The Big Win

My latest piece on RTÉ Arena is about winning a few bob… have a listen or read on…



The Big Win

Most of us have been comforted with a winning tale or two. The uncle who scooped three hundred quid on a Quick Pick. The friend of a friend who was one number away from scooping the entire jackpot. The scratch card bonanza! Hard to believe, in the early twentieth century, lotteries were seen as a major moral dilemma throughout Europe. There was concern that gambling on pure luck might spread to the thrifty classes and more importantly, their trustee and post office savings accounts.


While many were debating the misgivings of largescale raffles, Dubliner Joe McGrath was setting up the controversial Irish Sweepstakes, a lottery devised to finance under-resourced Irish hospitals. Each sweepstake draw swam in pageantry and theatre. There were parades of peacocks and magpies, grown men dressed as playing cards. One year saw a procession of old-fashioned policemen, nankeen trousers and swallow tail coats. A number of settings were designed by Harry Clarke Studios, a company founded by the famous stained glass designer a year before his death. 1933 saw the company create sixteen decorative panels on an equine theme, scenes of galloping horses, military shows, a fox and stag hunt in full rowdiness.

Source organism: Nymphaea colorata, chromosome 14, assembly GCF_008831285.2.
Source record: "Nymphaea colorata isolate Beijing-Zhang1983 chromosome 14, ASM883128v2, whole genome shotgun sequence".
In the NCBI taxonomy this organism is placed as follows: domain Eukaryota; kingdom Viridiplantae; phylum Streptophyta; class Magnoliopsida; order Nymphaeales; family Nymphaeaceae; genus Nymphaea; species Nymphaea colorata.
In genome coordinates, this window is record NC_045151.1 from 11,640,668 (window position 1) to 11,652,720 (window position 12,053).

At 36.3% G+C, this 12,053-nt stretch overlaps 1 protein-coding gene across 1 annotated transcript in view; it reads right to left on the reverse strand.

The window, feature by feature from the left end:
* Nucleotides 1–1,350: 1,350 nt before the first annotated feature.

cat eye2At the Grand National of 1934, the theme was all about luck, the sweepstake authorities seeking out an ordinary black cat to act as model for the campaign. With £5 pound on offer for the chosen cat, the police struggled to control the queues of owners that turned up. Estimated to be several thousand, they carried the felines in every type of conceivable container, bags and boxes, baskets and tins, make-shift holes for the animals to breathe. One lucky cat was selected as winner and a giant effigy of the creature was created, as big as a house, it sat on the back of a lorry.


For almost a decade, Sweepstake fever gripped the West, only dampening with outbreak of war in 1939. But talk of the ‘big win’ has never really left these shores, In everyday conversation, it’s right up there with bad weather, traffic congestion and Conor McGregor’s accent. For some, it can even overshadow personal ambition, something which reminds me of a story I read once, about a penniless nobleman and a wealthy count in St Petersburg. The count wagered his companion that he wouldn’t be able to drink a gallon of liquor in one sitting. With the deeds to a valuable estate as a prize, the penniless man duly succeeded in working his way through the liquor. He had no more received the deeds into his hand, when he dropped to the floor, dead.  It’s a story that might speak of stubbornness, desperation, the futility in chasing easy money. But surely one piece of advice beats at the heart of it all.
Be very careful what you wish for.



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